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  1. null (Ed.)
    The death of George Floyd has brought a new wave of 2020 Black Lives Matter (BLM) protests into U.S. cities. Protests happened in a few cities accompanied by reports of violence over the first few days. The protests appear to be related to rising crime. This study uses newly collected crime data in 50 U.S. cities/counties to explore the spatiotemporal crime changes under BLM protests and to estimate the driving factors of burglary induced by the BLM protest. Four spatial and statistic models were used, including the Average Nearest Neighbor (ANN), Hotspot Analysis, Least Absolute Shrinkage, and Selection Operator (LASSO), and Binary Logistic Regression. The results show that (1) crime, especially burglary, has risen sharply in a few cities/counties, yet heterogeneity exists across cities/counties; (2) the volume and spatial distribution of certain crime types changed under BLM protest, the activity of burglary clustered in certain regions during protests period; (3) education, race, demographic, and crime rate in 2019 are related with burglary changes during BLM protests. The findings from this study can provide valuable information for ensuring the capabilities of the police and governmental agencies to deal with the evolving crisis. 
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  2. null (Ed.)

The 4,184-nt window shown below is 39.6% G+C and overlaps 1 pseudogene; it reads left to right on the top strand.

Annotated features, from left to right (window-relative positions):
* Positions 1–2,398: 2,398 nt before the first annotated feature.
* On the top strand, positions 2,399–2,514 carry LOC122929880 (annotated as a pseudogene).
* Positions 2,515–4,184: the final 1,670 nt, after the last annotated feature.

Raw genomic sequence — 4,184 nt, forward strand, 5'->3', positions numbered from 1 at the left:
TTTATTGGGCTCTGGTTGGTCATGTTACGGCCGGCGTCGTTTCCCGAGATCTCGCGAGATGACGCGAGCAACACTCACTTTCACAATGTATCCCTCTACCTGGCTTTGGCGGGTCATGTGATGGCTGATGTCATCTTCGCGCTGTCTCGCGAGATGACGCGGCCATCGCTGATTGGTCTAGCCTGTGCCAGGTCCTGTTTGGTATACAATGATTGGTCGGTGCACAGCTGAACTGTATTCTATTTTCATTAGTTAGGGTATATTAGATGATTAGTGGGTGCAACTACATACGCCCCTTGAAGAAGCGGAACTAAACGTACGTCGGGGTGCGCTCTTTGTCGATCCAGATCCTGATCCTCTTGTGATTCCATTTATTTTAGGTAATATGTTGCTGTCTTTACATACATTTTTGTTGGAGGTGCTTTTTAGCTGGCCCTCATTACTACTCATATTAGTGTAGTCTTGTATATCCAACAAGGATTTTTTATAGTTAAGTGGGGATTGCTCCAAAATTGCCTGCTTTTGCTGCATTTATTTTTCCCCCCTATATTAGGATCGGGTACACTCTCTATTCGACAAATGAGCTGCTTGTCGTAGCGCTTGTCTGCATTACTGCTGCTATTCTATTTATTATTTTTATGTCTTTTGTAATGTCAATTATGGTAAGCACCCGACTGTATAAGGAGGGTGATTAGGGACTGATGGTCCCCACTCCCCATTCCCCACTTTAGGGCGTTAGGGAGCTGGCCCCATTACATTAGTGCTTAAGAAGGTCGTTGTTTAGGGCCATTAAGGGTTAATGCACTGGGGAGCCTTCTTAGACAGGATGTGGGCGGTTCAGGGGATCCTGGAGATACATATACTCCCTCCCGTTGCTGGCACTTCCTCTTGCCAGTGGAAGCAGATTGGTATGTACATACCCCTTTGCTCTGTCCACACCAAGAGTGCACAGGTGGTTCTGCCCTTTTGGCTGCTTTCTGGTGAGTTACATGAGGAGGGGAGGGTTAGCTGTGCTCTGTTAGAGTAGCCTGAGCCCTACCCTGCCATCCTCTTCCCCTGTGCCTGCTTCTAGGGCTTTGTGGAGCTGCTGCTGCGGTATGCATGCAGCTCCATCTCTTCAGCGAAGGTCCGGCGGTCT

The COVID-19 viral disease surfaced at the end of 2019 and quickly spread across the globe. To rapidly respond to this pandemic and offer data support for various communities (e.g., decision-makers in health departments and governments, researchers in academia, public citizens), the National Science Foundation (NSF) spatiotemporal innovation center constructed a spatiotemporal platform with various task forces including international researchers and implementation strategies. Compared to similar platforms that only offer viral and health data, this platform views virus-related environmental data collection (EDC) an important component for the geospatial analysis of the pandemic. The EDC contains environmental factors either proven or with potential to influence the spread of COVID-19 and virulence or influence the impact of the pandemic on human health (e.g., temperature, humidity, precipitation, air quality index and pollutants, nighttime light (NTL)). In this platform/framework, environmental data are processed and organized across multiple spatiotemporal scales for a variety of applications (e.g., global mapping of daily temperature, humidity, precipitation, correlation of the pandemic to the mean values of climate and weather factors by city). This paper introduces the raw input data, construction and metadata of reprocessed data, and data storage, as well as the sharing and quality control methodologies of the COVID-19 related environmental data collection. 
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